2 posts tagged bonnets
Recently I finished a regency cotton dress and a matching straw bonnet for the Dances of Vice Spring Ball. Here is the finished product!
(Image by Steven Rosen Photography)
(Image courtesy of Angela!)
(Image courtesy of Rashanda!)
(Image of Candice and I courtesy of Sarah!)
It was a lot of fun making this dress! Particularly because it was about half hand-sewn, which meant I could multitask with other activities like watching BBC costume dramas. :)
For the bonnet, I found a wonderful plain straw form in a sort of poke bonnet style from Austentation.com (who have amazing customer service) and was able to trim it myself with some fabric-and-wire violets and a green hand-dyed ribbon from my favorite trim store in the world, MJ Trim. I also used a matching ribbon as the waist tie for the dress. I put a bit of box-pleated ribbon around the inside of the brim, as well. For next time, I’d like to also create a lining for the bonnet — it’s just too easy to catch your hair on the straw without one!
Here’s a closeup of the waist tie ribbon. It’s got some sort of cool tie-dye effect!
For the dress, I started with Sense and Sensibility’s Regency Gown pattern, augmented with their Regency Neckline supplement. I opted to combine a few styles and create a high-necked, drawstring neckline, with gathering below the bust.
(Note: the period bustline is too high for my dress form in these pictures! Fortunately it doesn’t look that way on an actual human… especially if you wear stays).
I did experience some problems with the Regency Gown pattern — namely, that the pieces didn’t seem to be trued up 100%, particularly for the bodice pieces, neckline, and armscye. Not sure what was up exactly.
After making a mock-up, I decided that I wanted to move the sleeves toward the center back of the dress to look more like the extant period gowns that I had been looking at… so I ended up re-working the armscye. I also added two extra back panels to the back of my dress and gauged it by hand to gather up all the fabric. This created a look that I thought would be reminiscent of early Regency gowns, with a slight train.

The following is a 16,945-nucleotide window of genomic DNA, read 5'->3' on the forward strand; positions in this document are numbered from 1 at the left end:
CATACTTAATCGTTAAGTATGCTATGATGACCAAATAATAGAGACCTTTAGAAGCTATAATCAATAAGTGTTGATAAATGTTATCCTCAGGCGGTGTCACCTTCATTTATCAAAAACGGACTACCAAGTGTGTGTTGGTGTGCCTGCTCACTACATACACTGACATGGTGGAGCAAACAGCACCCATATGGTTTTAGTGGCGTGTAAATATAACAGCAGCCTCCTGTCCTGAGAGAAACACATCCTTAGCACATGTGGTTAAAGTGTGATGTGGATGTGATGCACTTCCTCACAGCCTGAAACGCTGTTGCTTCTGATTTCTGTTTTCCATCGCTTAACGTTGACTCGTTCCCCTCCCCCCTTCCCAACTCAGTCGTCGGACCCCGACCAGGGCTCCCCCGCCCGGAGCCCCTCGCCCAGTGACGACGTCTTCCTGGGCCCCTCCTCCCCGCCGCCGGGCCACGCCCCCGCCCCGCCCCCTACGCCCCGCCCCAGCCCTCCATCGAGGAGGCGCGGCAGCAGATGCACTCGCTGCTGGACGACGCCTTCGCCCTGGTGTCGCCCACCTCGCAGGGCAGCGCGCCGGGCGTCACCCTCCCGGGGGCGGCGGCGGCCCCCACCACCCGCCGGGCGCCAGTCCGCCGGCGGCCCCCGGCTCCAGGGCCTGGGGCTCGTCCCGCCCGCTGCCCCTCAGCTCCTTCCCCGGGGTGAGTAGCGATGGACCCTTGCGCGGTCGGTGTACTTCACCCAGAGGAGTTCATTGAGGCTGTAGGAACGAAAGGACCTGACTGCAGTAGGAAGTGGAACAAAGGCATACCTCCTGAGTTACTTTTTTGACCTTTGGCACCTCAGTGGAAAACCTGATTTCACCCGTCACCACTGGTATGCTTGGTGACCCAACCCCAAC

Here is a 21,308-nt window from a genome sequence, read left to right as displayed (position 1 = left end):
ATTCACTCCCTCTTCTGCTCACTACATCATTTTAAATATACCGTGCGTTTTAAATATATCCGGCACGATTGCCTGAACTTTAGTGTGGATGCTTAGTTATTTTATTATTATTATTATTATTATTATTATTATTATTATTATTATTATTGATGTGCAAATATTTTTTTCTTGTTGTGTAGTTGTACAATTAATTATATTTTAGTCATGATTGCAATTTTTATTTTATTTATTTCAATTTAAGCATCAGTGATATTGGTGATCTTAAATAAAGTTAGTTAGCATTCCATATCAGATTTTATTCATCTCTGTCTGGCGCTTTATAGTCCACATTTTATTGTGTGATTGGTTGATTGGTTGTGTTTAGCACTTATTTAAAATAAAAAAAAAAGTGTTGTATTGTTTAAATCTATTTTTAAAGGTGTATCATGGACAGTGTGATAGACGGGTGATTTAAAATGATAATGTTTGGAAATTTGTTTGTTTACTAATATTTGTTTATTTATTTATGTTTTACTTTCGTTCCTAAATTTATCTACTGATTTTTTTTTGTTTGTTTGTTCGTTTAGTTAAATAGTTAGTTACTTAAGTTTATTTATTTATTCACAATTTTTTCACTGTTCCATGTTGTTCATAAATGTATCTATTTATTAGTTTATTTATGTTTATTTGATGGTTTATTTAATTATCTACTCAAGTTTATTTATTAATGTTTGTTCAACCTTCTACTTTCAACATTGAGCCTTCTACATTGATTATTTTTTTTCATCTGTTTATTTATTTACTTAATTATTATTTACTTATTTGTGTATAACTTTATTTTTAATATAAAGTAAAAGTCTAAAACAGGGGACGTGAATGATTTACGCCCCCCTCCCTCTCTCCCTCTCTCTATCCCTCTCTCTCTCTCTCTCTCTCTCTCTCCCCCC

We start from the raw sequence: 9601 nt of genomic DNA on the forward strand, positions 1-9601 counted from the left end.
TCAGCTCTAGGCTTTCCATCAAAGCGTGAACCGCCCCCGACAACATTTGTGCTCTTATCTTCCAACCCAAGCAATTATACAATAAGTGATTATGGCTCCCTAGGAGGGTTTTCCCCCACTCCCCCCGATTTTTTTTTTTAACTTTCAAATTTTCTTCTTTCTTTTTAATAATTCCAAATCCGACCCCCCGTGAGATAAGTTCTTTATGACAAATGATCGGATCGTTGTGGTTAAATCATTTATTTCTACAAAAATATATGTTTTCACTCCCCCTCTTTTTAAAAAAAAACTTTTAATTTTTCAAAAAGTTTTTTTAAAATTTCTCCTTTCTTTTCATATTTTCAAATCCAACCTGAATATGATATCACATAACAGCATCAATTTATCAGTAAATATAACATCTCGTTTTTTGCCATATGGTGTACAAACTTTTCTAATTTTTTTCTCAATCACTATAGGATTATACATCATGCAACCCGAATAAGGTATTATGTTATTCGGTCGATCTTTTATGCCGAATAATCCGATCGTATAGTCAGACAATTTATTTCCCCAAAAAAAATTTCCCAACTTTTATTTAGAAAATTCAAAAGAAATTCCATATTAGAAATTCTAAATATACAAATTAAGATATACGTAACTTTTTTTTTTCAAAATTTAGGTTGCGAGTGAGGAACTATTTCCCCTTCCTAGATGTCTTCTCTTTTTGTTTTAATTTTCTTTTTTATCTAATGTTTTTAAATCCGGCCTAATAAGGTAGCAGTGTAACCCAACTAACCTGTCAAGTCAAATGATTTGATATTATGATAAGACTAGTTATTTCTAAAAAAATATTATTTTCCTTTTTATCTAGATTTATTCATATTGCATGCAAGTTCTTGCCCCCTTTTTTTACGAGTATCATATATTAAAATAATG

The gown is simply closed at the back with two delicate thread ties (I used crochet thread which I hand-sewed to the bodice). Since it’s worn over a chemise, it’s not a problem to have a closure this way.
I didn’t use the construction techniques included with the pattern. Instead, I tried to look at extant gowns and follow what I saw.
I ended up not lining the gown (I’m wearing it with a chemise), for the gauzy effect you often see in period portraits. I decided to compromise between hand-sewing and machine sewing, given the time crunch I was in, and created a sort of “pseudo-flat-felled” seam by sewing the seam on a machine first, and then cutting, turning and whipstitching the enclosed seam allowances by hand. I also gathered the various pieces (sleeves, front bodice, neckline, back skirt panels) by hand and in some cases used gauging techniques to attach the gathers, allowing for a more three-dimensional looking garment (rather than the flat gathers that are created using a sewing machine). I left the armscye and waist seams raw on the inside, because that’s what many extant Regency gowns seem to do.
Here are my hand-whipped seams, note the machine sewing on one side:
Finally, the gown was finished — excellent! There was one final issue to be addressed, which was that it was blindingly white. I often think about the fact that due to bleach and other chemicals, modern fabrics can achieve an extreme white color that wasn’t possible during the actual period. So I tea-dyed my dress briefly using Orange Pekoe tea — it worked great, changing the color slightly but still presenting a (slightly less modern) white appearance. Problem solved!
I had fun with this project, and I would definitely make something from this era again — maybe a coat! Next time I’d like to start with a pattern from Janet Arnold.
The only thing about this period that I find difficult is Regency hairstyles don’t suit me terribly well! I missed my Bettie Paige bangs when they were pushed to the side under the bonnet. In fact, having a varied choice of hairstyles is one of the many things I appreciate about our modern, eclectic age. Perhaps I’ll just wear the gown with my ridiculous modern hair. Viva la modernité!